B.C. implements a permanent ban on grizzly bear hunting

Grizzly bear [Credit: Flickr/Gregory "Slobirdr" Smith]

The province of B.C. has decided to expand a ban on grizzly bear trophy hunting so that British Columbians (with a few exceptions) are no longer permitted to hunt grizzlies for any reason.

“We have listened to what British Columbians have to say on this issue and it is abundantly clear that the grizzly hunt is not in line with their values,” said Minister of Forests, Lands, and Natural Resources Doug Donaldson in a statement.

Next year’s grizzly bear hunting season would have opened in April 2018, but now, open season on grizzlies has been indefinitely cancelled.

The decision was made after the government consulted with stakeholders, the public, and First Nations groups, and found that 78% of respondents supported ending grizzly hunting.

Big Momma the grizzly bear by a stream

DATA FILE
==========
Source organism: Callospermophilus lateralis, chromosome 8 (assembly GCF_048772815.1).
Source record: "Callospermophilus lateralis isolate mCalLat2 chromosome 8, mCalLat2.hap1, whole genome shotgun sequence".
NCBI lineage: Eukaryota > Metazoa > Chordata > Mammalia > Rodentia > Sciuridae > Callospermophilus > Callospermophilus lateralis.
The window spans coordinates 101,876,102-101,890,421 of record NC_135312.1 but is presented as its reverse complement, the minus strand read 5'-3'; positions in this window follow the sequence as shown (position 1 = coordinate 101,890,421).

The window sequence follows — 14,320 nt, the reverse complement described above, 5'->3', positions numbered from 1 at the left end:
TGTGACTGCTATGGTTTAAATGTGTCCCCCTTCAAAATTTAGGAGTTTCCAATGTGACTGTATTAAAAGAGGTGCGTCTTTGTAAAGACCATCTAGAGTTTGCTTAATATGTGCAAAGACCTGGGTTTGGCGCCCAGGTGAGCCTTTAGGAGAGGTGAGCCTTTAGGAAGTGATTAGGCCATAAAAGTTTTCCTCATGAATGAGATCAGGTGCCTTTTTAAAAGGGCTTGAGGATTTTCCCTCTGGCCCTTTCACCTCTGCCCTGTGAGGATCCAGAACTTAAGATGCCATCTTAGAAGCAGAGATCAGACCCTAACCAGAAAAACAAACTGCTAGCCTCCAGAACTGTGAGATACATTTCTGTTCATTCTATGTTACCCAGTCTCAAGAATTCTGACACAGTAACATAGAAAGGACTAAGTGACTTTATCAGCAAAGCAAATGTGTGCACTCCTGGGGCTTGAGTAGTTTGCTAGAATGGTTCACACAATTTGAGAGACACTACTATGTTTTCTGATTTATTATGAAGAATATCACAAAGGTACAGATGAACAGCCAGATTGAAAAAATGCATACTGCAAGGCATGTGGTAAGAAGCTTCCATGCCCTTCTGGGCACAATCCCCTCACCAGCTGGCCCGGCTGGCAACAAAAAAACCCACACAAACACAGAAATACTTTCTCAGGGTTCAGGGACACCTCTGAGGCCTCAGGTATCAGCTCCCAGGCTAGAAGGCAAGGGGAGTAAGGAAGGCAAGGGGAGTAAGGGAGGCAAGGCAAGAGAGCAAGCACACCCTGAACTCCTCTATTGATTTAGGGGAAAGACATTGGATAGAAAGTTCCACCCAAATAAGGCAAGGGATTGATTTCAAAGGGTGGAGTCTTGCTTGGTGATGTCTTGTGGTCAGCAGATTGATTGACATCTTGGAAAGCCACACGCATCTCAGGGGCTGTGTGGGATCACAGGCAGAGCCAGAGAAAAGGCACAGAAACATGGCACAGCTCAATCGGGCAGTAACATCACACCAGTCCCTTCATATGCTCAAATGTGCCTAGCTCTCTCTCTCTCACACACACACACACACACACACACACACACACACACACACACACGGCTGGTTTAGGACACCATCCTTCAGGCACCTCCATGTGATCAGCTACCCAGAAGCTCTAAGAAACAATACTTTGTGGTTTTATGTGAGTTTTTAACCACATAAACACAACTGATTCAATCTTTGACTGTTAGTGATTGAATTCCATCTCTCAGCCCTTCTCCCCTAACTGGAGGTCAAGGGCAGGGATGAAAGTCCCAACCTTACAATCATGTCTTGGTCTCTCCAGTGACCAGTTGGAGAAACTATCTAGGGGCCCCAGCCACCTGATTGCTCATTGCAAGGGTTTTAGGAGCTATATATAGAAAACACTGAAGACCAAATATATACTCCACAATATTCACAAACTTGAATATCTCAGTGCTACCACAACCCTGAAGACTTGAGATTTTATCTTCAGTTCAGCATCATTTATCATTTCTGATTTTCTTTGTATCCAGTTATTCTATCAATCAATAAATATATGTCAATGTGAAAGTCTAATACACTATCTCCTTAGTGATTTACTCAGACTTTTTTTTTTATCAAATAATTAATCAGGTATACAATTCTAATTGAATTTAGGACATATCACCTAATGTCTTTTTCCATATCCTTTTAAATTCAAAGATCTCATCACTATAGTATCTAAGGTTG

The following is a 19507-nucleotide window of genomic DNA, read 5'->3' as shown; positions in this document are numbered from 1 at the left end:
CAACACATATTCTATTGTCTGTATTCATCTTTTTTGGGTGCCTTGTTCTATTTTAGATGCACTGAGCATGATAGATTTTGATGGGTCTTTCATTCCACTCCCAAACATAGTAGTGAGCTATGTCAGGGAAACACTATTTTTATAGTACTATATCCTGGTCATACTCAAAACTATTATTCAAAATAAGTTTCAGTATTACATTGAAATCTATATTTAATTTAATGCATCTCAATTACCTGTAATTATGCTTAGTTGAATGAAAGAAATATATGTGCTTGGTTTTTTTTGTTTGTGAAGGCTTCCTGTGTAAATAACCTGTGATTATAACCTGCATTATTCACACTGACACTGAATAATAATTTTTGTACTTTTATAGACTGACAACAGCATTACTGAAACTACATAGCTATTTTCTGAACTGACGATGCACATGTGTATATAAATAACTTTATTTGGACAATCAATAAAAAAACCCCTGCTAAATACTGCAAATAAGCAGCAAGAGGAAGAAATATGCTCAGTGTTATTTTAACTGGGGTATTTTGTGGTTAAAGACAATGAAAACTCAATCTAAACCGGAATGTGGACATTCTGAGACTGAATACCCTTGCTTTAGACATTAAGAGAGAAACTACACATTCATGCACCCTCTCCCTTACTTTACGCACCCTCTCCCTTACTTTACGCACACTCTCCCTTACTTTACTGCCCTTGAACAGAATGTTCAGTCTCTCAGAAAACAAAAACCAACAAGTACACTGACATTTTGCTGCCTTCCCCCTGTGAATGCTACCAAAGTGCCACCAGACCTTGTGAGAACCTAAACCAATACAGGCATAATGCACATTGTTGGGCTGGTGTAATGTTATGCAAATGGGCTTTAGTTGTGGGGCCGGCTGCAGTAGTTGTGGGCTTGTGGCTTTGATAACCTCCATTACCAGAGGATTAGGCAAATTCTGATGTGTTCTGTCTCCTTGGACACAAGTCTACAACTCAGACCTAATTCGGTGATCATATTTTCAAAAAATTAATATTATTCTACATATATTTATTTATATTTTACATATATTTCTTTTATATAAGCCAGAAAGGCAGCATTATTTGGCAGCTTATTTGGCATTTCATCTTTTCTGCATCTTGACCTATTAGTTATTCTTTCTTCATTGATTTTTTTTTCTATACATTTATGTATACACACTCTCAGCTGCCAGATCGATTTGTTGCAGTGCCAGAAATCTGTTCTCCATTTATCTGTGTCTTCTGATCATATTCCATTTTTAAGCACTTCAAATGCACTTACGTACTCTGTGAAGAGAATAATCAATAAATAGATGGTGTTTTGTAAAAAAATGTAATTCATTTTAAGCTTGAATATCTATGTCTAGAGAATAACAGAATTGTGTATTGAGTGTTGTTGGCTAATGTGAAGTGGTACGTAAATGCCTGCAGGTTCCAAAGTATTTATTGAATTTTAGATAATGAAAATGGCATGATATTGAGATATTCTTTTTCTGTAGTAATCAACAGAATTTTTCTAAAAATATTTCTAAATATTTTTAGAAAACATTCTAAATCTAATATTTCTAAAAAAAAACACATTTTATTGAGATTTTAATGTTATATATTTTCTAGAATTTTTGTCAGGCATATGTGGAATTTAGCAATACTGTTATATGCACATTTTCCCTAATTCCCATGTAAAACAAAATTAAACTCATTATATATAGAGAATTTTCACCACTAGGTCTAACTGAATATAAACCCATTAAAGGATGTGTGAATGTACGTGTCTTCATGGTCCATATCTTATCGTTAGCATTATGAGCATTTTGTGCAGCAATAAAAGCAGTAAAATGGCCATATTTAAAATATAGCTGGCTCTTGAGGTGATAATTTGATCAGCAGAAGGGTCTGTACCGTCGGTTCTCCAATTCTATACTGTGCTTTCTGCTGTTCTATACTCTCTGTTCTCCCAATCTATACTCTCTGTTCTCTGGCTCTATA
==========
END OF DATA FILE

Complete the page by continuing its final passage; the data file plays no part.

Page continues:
Big Momma, a beloved grizzly who used to live in the interior of BC, is believed to have been shot by hunters in 2014. [Credit: John E. Marriott]

Some First Nations will still be permitted to hunt grizzlies, as it is a recognized aspect of their culture, ceremonies, and treaty rights, though Donaldson said the number of grizzlies they expect to see hunted by First Nations is very low. Coastal First Nations applauded the new rules, saying they are “an important step toward reconciliation.”

Adam Olsen, the Green Party MLA for Saanich North and the Islands said he supports the decision. “The results of the consultation were clear and government has listened. We couldn’t be more thrilled.”

However, some hunters’ organizations are not happy with the decision and say they do not consider the matter to be closed. “We’re looking at legal options,” Mark Werner, vice-president of the Guide Outfitters Association of B.C., told the Globe and Mail. “This will end up in the courts.”

But Joe Foy of the Wilderness Committee said that the new rules send an important message. “Some nations still allow trophy hunting for big beautiful creatures,” Foy told the Globe. “This is a word out to the world that says times are changing and changing because so many creatures are on the decline. We’ve got to start to look out for them, not kill them for fun.”

There are estimated to be around 15,000 grizzlies living in BC, about a quarter of the entire North American population.

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